In 2014, after Russia annexed Crimea, it was hit with a barrage of international sanctions. And that taught the Kremlin a valuable lesson. So before launching a full-scale invasion of Ukraine, Moscow took measures to brace itself for a fresh round of sanctions.
The first measure it took was to slash its dollar reserves to just 16% of the central bank's stockpile in 2021, down from more than 40% just four years prior. That has meant aggressively cutting down its holdings of US treasury securities, shrinking ownership by almost 98% from what they held in 2010 (Russia owned as much as $176 billion in US treasury securities in 2010 - the highest ever) - and doing away with dollar assets from its sovereign wealth fund over the years.
A sovereign wealth fund, (SWF), is a fund owned by a state composed of financial assets such as stocks, bonds, property or other financial instruments. Currently, Russia does not hold any dollar asset in its sovereign wealth fund.
Ehsan Khoman, head of emerging-market research for Europe, Middle East and Africa at MUFG Bank in Dubai told Bloomberg, "Russia has taken considerable steps to diversify away from the dollar." He explained how "that has led to a degree of resilience, though full-blown economic sanctions is triggering meaningful market volatility and a recession should not be overlooked."
However, it is almost impossible for Russia to part ways with the dollar entirely. Their primary exports are oil, petroleum-based products and natural gas - all usually traded by global markets in the dollar.
Meanwhile, Europe is still heavily reliant on Russia for its energy needs. Europe gets approximately a third of its natural gas from Russia. The gas is used for electricity generation as well as home heating. A total economic blockade would likely hurt them as much as it would Russia.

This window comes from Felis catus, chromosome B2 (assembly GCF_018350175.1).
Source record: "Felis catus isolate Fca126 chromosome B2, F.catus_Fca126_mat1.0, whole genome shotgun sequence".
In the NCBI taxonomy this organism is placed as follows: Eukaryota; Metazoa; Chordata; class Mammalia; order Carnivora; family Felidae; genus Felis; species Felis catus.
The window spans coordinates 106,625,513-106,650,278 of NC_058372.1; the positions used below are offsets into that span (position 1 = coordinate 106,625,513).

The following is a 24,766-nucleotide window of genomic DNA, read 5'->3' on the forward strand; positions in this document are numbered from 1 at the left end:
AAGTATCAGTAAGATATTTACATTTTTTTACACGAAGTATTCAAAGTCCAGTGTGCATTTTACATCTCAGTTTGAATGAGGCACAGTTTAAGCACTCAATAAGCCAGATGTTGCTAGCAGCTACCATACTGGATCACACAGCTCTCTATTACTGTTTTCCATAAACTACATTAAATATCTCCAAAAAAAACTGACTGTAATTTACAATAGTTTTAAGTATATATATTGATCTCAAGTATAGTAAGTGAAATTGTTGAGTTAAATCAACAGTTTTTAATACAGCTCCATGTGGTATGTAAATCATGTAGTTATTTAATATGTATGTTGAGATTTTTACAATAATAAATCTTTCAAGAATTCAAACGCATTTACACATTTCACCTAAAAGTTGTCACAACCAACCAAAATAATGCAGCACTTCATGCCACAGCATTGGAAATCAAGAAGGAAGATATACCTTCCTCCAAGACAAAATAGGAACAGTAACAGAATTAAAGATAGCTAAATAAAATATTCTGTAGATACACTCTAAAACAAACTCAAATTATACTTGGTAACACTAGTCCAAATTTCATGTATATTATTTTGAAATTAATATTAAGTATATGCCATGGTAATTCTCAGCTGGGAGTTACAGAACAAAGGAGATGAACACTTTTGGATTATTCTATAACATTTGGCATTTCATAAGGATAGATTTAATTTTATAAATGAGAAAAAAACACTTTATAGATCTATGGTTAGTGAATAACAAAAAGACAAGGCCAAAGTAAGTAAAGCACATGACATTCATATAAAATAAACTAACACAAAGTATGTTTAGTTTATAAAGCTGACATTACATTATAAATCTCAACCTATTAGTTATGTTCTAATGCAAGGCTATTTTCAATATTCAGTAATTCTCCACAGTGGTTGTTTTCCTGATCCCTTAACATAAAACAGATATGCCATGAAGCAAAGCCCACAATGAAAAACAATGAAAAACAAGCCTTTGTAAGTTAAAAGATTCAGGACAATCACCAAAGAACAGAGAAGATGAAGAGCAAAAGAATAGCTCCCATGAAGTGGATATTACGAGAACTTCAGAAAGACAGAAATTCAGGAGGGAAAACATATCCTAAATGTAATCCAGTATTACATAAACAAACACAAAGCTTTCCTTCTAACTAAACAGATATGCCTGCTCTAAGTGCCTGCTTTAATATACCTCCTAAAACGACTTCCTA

Elina Ribakova, deputy chief economist at the Washington-based Institute of International Finance told Time, "in the short and medium-term, it is almost impossible for Europe to phase out Russia's energy."
Other changes in the Russian economy's structure have also occurred.
It has gradually reduced its reliance on foreign loans and investments, and it is actively seeking new trade opportunities outside of Western markets. China is an important part of that strategy.
The Russian government has also taken preliminary steps to develop its own international payment system to bypass SWIFT, the global financial messaging service that seven Russian banks now find themselves blocked out from. Using China's Cross-Border Interbank Payment System (CIPS) is also in the cards.
It has also reduced the size of its budget, emphasising stability over growth. As a result, the Russian economy has grown at a rate of less than 1% per year on average over the last decade.
In an interview with the BBC, Dr Rebecca Harding, chief executive of Coriolis Technologies, said, "What Russia is doing - in effect - is building almost an alternative financial system so that it can withstand some of the shocks of sanctions that the West might impose.
But there will be some short-term pain in all of this, and the vulnerabilities in the Russian system are that they have a web spread very thinly across the globe."
Russia will not be unaffected by these sanctions that is for sure but the sanctions might not be as effective as the West thinks they will be. So all that remains to be seen is whether Russia can weather the sanctions imposed upon them or do they buckle under the pressure.